Michael Hogan is Executive Chef at the Bangkok Marriott Queen’s Park Hotel. He joined the hotel’s pre-opening team two years ago, overseeing the culinary operations for the largest hotel in Bangkok, with more than 1,388 rooms and suites, over 5,000m² of function space across 37 venues, and eight restaurants and bars.

We chat to Michael about the pressures of handling such a big operation and how Bangkok is turning into an international food Mecca.

 

A Chef portrait of Michael Hogan
by Victoria Burrows

 

Michael, how long have you been based in Thailand now? And has living there affected your approach to being a chef?

I’ve been living in Thailand for eight wonderful years. My time in the Kingdom started at the Renaissance Bangkok Ratchaprasong Hotel, and I then took responsibility for the JW Marriott Hotel Bangkok.

I think my time in Thailand has definitely changed my approach to kitchen operations. A Thai kitchen is culturally very different from a western European kitchen; we can’t be too demanding or pushy here, and we don’t yell and throw things as a few of my previous chefs did back in the day. Of course, we have to make sure that the quality is maintained to an international standard. A more passive approach is called for, in fact these days it is not cool to be a tyrant, I have to be able to get this across through training and development.

 

What’s the dining scene in Bangkok like?

In the last eight years, the restaurant scene in Bangkok has evolved and is well on the way to being an international food Mecca. I see it in the young chefs: they are now presenting food that is not just focusing on Thai or pasta; they are creating innovative, complex dishes that are interesting and surprise me and I’m curious to see what’s going on the plate.

This is influenced by some big names in the market today, like Gaggan Anand, Khun Bo and Dylan Jones from Bolan, and Joel Robuchon, of course. They have introduced a lot more technique. There are a lot more to name, the list could go on.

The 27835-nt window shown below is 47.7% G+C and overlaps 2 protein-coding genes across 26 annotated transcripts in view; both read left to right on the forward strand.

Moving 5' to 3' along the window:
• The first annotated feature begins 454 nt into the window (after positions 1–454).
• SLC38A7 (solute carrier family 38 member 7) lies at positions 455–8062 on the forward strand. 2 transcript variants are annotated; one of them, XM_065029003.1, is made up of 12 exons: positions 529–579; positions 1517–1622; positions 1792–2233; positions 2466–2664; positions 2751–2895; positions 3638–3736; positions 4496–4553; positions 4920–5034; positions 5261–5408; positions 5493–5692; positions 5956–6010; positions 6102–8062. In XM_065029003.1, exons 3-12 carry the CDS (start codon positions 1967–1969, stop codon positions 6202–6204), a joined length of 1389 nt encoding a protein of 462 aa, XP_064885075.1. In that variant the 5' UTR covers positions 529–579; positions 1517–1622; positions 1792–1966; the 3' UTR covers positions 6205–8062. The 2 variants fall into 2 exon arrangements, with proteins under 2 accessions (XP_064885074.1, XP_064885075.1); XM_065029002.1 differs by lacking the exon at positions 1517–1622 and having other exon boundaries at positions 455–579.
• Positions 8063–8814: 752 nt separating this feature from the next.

You oversaw the dining operations for the hotel opening – firstly, that’s a huge job! How did you handle the pressure?

I find that Pilates clears the mind and helps ease pressure. This I do two or three times a week. But really, it’s all about teamwork and having people that can manage certain areas. You need to have a great team that can make its own decisions; if they can’t it’s all going to come back to you. Sure, they might make mistakes, but a good person will always learn from that and will rarely make that same mistake again.

 

How did you decide what dining options to include in the hotel?

The F&B concept was set a few years ago in 2016, when the hotel was under renovation. We worked through the concept briefs to make sure that we were on track with different outlets, then made sure we got the right talent to match each concept.

We have talented Thai chefs creating home-style dishes at Siam Tea Room, which you may not necessarily see on your everyday Thai restaurant menu. Goji Kitchen was an interesting concept with all open kitchens. We didn’t want to go down the way of a buffet where food is just sitting there waiting for people; instead everything is done in small batches, cooked authentically and kept as true to recipe with top chefs specialising in these sections.

Asian cuisine is what we are all about, so we make sure we hire the absolute best Asian chefs. Chef Oscar from Hong Kong creates beautiful Cantonese food for Pagoda Chinese Restaurant. We wanted a chef who was authentic, focusing on real Cantonese food and world-class in dim sum, so it was really important to appoint the best talent.

 

Your soba restaurant is quite special, too.

Yes, Soba Factory is a beautiful little restaurant in the hotel doing very authentic soba. Even though it’s tiny and the seats are limited, people know the quality is there and that they are getting a freshly made soba. We have Chef Okabe here who has 10 years of soba-making experience and really cares for his products, and that shows with his clients – we have Japanese locals that keep coming back again and again, this is true testament to me.